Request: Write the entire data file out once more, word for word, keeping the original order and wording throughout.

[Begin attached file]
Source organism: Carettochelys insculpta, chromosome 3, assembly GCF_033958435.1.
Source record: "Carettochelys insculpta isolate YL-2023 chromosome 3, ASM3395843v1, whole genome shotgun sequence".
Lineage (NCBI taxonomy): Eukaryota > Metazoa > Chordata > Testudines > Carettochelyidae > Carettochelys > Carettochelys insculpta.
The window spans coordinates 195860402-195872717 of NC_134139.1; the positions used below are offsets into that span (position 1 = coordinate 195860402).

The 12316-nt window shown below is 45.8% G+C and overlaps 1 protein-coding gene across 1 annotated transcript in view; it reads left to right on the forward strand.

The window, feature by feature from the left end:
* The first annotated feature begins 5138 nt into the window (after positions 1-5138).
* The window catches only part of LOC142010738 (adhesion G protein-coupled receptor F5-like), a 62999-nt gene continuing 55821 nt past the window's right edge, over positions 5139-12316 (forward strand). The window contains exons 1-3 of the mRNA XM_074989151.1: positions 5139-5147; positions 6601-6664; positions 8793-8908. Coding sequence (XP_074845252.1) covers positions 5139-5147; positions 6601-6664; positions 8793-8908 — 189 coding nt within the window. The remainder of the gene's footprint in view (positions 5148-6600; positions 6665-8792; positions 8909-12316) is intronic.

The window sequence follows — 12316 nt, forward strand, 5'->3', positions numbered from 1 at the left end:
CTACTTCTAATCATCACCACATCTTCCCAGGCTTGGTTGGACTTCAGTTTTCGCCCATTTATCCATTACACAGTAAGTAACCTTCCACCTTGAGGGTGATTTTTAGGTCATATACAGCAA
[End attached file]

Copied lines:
Source organism: Carettochelys insculpta, chromosome 3, assembly GCF_033958435.1.
Source record: "Carettochelys insculpta isolate YL-2023 chromosome 3, ASM3395843v1, whole genome shotgun sequence".
Lineage (NCBI taxonomy): Eukaryota > Metazoa > Chordata > Testudines > Carettochelyidae > Carettochelys > Carettochelys insculpta.
The window spans coordinates 195860402-195872717 of NC_134139.1; the positions used below are offsets into that span (position 1 = coordinate 195860402).

The 12316-nt window shown below is 45.8% G+C and overlaps 1 protein-coding gene across 1 annotated transcript in view; it reads left to right on the forward strand.

The window, feature by feature from the left end:
* The first annotated feature begins 5138 nt into the window (after positions 1-5138).
* The window catches only part of LOC142010738 (adhesion G protein-coupled receptor F5-like), a 62999-nt gene continuing 55821 nt past the window's right edge, over positions 5139-12316 (forward strand). The window contains exons 1-3 of the mRNA XM_074989151.1: positions 5139-5147; positions 6601-6664; positions 8793-8908. Coding sequence (XP_074845252.1) covers positions 5139-5147; positions 6601-6664; positions 8793-8908 — 189 coding nt within the window. The remainder of the gene's footprint in view (positions 5148-6600; positions 6665-8792; positions 8909-12316) is intronic.

The window sequence follows — 12316 nt, forward strand, 5'->3', positions numbered from 1 at the left end:
CTACTTCTAATCATCACCACATCTTCCCAGGCTTGGTTGGACTTCAGTTTTCGCCCATTTATCCATTACACAGTAAGTAACCTTCCACCTTGAGGGTGATTTTTAGGTCATATACAGCAA